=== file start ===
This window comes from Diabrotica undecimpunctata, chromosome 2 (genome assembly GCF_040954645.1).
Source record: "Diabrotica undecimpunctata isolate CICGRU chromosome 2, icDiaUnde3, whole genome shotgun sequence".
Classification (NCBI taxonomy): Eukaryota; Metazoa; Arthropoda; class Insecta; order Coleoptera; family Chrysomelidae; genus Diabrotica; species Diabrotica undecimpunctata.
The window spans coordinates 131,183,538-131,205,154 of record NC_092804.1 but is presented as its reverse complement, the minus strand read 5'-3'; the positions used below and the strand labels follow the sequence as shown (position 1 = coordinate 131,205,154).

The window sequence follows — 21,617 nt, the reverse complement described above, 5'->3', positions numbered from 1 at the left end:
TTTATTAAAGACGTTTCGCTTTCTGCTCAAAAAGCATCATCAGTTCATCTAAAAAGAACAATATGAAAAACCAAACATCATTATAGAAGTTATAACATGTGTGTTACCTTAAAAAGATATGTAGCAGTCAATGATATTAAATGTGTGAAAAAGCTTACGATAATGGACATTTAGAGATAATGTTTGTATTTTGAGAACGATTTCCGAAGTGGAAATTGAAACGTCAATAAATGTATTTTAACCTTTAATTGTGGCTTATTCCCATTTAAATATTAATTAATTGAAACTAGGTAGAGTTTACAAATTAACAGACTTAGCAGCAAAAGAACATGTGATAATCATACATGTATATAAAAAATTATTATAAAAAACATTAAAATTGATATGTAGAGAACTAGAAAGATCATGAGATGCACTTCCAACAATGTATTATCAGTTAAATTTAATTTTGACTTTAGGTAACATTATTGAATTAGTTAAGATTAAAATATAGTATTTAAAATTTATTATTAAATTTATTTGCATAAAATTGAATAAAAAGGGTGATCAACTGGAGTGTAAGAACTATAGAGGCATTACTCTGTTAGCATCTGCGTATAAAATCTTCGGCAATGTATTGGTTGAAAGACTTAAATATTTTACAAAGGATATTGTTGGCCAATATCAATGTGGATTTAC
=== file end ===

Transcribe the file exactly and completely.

This window comes from Diabrotica undecimpunctata, chromosome 2 (genome assembly GCF_040954645.1).
Source record: "Diabrotica undecimpunctata isolate CICGRU chromosome 2, icDiaUnde3, whole genome shotgun sequence".
Classification (NCBI taxonomy): Eukaryota; Metazoa; Arthropoda; class Insecta; order Coleoptera; family Chrysomelidae; genus Diabrotica; species Diabrotica undecimpunctata.
The window spans coordinates 131,183,538-131,205,154 of record NC_092804.1 but is presented as its reverse complement, the minus strand read 5'-3'; the positions used below and the strand labels follow the sequence as shown (position 1 = coordinate 131,205,154).

The window sequence follows — 21,617 nt, the reverse complement described above, 5'->3', positions numbered from 1 at the left end:
TTTATTAAAGACGTTTCGCTTTCTGCTCAAAAAGCATCATCAGTTCATCTAAAAAGAACAATATGAAAAACCAAACATCATTATAGAAGTTATAACATGTGTGTTACCTTAAAAAGATATGTAGCAGTCAATGATATTAAATGTGTGAAAAAGCTTACGATAATGGACATTTAGAGATAATGTTTGTATTTTGAGAACGATTTCCGAAGTGGAAATTGAAACGTCAATAAATGTATTTTAACCTTTAATTGTGGCTTATTCCCATTTAAATATTAATTAATTGAAACTAGGTAGAGTTTACAAATTAACAGACTTAGCAGCAAAAGAACATGTGATAATCATACATGTATATAAAAAATTATTATAAAAAACATTAAAATTGATATGTAGAGAACTAGAAAGATCATGAGATGCACTTCCAACAATGTATTATCAGTTAAATTTAATTTTGACTTTAGGTAACATTATTGAATTAGTTAAGATTAAAATATAGTATTTAAAATTTATTATTAAATTTATTTGCATAAAATTGAATAAAAAGGGTGATCAACTGGAGTGTAAGAACTATAGAGGCATTACTCTGTTAGCATCTGCGTATAAAATCTTCGGCAATGTATTGGTTGAAAGACTTAAATATTTTACAAAGGATATTGTTGGCCAATATCAATGTGGATTTAC